Degree Name

Doctor of Philosophy


University of Wollongong. School of Geosciences


The Urumiyeh-Dokhtar Volcanic Belt (U-DVB) is the largest volcanic belt in Central Iran and originated as a continental arc in the Tertiary. This dissertation summarises the results of a detailed petrographic, geochemical and isotopic study of potassic rocks from three areas of this belt, comprising the Islamic Peninsula, Aghda and Shahrbabak. The U-DVB is composed mainly of tephrite, tephriphonolite, phonotephrite, phonolite, basalt, trachybasalt, basaltic trachyandesite, trachyandesite, trachyte, dacite and rhyolite. The Islamic Peninsula stratovolcano was active between 8 and 6.5 M a and produced magmas with between 43.5 and 58.0% Si02. All rock types have common mineralogical and textural characteristics. The Aghda region is composed of volcanic rocks which range in age from 23.5 to 15.7 M a and contain between 49.8 and 71.2% SiO2. Tephriphonolite being characterised by the occurrence of abundant (commonly 40% by volume), large trapezohedra composed of single crystals of analcime or aggregates of pumpellyite. Volcanic rocks from Shahrbabak have isotopic ages between 37.5 and 2.8 M a and Si02 contents from 47.2 to 67.6%.

Diopside is the only pyroxene present in samples from all three study areas and usually shows decreasing contents of MgO from core to rim, reflecting normal magmatic evolution. Sanidine is the only K-feldspar present in all samples. Plagioclase phenocrysts usually show Ca-rich cores and Na-rich rims, reflecting normal magmatic evolution. Titanomagnetite is the most common Fe-Ti oxide in rocks from the study areas and olivine has a compositional range from Fo85.1 to Fo85.6. Leucite occurs in rocks from the Islamic Peninsula but this phase has undergone ion-exchange pseudomorphous replacement by analcime in the other two areas. In the Aghda area analcime in the lowest tephriphonolite became unstable and was replaced by pumpellyite which has a wide compositional range, reflecting variable input of Fe, Mg, Ca and Al from the precursor analcime and alteration of inclusions.

Lavas from the Islamic Peninsula are undersaturated in SiO2 and have high contents of CaO, K2O and other incompatible elements, and low contents of A1203, Ti02, and compatible elements. Rocks from Aghda are characterised by being oversaturated to undersaturated in SiO2, high in Al2O3, CaO and alkalies and incompatible elements but low in Ti02, MgO and compatible elements. The rocks from Shahrbabak are characterised by being saturated to undersaturated in SiO2, with low Mg-numbers and contents of TiO2 and compatible elements, but high contents of A12O3, CaO and the incompatible elements.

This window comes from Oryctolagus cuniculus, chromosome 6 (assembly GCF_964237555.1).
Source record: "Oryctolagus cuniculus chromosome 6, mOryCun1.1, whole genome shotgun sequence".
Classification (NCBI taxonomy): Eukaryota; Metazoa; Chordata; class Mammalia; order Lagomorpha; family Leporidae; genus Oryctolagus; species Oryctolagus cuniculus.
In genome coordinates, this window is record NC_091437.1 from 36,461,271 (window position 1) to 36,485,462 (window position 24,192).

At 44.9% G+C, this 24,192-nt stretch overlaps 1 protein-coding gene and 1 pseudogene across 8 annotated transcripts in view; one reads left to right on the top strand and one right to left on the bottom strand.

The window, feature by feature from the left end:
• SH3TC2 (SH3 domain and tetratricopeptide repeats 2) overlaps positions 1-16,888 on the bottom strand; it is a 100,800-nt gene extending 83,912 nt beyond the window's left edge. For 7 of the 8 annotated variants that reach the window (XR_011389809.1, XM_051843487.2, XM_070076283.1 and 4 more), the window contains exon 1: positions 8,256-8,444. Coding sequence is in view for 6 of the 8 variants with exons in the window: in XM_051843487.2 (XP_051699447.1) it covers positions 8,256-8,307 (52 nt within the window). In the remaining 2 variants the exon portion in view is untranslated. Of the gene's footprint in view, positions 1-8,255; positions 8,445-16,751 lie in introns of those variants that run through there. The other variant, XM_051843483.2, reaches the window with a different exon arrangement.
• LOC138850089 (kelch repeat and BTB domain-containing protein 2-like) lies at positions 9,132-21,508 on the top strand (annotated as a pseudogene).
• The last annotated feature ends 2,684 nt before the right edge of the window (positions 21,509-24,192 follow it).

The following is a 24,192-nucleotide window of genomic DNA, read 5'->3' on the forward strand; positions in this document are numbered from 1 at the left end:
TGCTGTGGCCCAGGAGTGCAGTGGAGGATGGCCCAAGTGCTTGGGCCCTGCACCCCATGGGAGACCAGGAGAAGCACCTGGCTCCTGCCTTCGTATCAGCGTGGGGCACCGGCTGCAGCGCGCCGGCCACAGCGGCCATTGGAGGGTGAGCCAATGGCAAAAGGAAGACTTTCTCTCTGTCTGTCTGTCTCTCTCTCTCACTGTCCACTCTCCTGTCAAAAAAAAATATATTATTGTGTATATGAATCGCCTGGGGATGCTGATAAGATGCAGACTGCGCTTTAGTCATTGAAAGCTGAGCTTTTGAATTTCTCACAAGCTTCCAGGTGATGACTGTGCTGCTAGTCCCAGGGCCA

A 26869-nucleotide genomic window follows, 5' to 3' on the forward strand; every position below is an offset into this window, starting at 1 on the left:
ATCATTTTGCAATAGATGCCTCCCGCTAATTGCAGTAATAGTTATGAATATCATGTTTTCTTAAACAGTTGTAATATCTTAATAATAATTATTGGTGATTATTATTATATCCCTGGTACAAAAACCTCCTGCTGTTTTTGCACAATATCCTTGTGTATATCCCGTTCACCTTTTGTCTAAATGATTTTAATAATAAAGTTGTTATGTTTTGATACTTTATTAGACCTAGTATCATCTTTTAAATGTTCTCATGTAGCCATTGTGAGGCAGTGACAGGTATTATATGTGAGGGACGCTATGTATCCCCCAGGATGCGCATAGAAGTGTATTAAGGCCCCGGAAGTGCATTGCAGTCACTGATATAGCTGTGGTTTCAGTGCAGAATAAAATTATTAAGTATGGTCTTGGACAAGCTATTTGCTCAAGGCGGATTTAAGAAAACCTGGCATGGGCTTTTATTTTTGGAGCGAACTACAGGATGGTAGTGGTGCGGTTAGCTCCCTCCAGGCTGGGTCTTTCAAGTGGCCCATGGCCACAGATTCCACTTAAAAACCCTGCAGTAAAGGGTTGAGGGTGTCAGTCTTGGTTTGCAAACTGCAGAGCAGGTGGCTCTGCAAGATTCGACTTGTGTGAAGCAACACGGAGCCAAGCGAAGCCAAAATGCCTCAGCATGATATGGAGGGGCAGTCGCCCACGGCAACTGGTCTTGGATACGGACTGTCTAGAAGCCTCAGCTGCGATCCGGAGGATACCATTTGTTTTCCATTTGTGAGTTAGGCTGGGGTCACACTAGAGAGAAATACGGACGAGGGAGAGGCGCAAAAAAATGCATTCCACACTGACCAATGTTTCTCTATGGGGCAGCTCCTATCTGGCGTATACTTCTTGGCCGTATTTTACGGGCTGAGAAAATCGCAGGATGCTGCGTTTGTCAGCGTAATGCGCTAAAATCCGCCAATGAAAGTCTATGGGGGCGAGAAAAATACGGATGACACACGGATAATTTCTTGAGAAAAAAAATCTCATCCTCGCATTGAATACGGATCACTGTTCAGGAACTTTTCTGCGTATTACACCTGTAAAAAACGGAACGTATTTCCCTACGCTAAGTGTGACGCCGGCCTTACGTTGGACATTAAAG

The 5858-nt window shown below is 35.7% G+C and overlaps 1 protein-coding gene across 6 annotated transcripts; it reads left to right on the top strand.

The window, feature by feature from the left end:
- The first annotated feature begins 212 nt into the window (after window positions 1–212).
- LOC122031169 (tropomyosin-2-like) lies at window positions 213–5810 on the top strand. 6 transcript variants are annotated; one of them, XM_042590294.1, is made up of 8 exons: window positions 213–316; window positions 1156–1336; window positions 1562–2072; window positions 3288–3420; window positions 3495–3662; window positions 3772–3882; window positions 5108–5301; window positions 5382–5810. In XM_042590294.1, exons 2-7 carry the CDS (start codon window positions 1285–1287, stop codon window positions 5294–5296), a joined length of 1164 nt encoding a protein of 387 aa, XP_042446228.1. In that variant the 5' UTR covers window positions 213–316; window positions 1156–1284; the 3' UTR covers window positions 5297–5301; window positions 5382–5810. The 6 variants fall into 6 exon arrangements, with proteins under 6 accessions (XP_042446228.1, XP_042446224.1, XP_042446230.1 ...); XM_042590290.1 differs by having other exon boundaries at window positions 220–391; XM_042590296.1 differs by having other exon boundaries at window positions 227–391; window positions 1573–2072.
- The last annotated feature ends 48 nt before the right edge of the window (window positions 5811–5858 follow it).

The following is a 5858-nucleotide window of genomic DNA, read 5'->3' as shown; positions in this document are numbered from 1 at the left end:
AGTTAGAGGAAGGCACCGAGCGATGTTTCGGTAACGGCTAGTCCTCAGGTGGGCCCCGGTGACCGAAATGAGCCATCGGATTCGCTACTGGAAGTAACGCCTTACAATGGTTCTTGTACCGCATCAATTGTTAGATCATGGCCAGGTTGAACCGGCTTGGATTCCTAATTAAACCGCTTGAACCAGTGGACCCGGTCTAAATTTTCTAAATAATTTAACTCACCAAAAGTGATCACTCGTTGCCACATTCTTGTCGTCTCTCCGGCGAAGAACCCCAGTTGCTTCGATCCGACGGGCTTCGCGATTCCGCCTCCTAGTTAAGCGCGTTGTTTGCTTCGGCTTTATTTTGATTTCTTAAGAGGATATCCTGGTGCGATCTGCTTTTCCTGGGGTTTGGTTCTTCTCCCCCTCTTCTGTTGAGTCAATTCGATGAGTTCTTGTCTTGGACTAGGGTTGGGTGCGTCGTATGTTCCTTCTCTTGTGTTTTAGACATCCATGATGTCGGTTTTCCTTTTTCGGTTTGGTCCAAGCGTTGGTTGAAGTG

The U-DVB developed in the Tertiary in response to northeastward subduction of the Neo-Tethys lithosphere beneath the Central Iran Plate. This tectonic setting together with geochemical and isotopic data provide strong evidence of the involvement of subduction-related processes in the generation of potassic magmas in the U - DVB . The εNd values (+1.3 to +4.1) and initial 87Sr/86Sr ratios (0.70427-0.70567) for samples from Shahrbabak volcanic rocks are markedly different from those of the Islamic Peninsula and Aghda (εNd = -2.2 to -4.7; initial 87Sr/86Sr = 0.70651-0.70871) and probably reflect differences in the mantle sources. Geochemical variations in Shahrbabak rocks, particularly in initial 87Sr/86Sr ratios and contents of Ba (280-1450 ppm), LREE and incompatible elements reflect heterogeneity in the mantle source. The source mantle for the Islamic Peninsula magmas was heterogeneously enriched in LFSE and LREE, probably during metasomatism by fluids released from the subducted slab. The maficintermediate rocks from Aghda with high K, LREE, Th, Zr, 87Sr/86Sr and low εNd were generated by partial melting of mantle previously metasomatised by fluids derived from dehydration of the subducting oceanic crust and overlying sediment, but felsic rocks with high initial Sr isotopic ratios (0.70871) and low Sr contents were probably derived by anatexis of continental crust.

02Whole.pdf (6185 kB)



Unless otherwise indicated, the views expressed in this thesis are those of the author and do not necessarily represent the views of the University of Wollongong.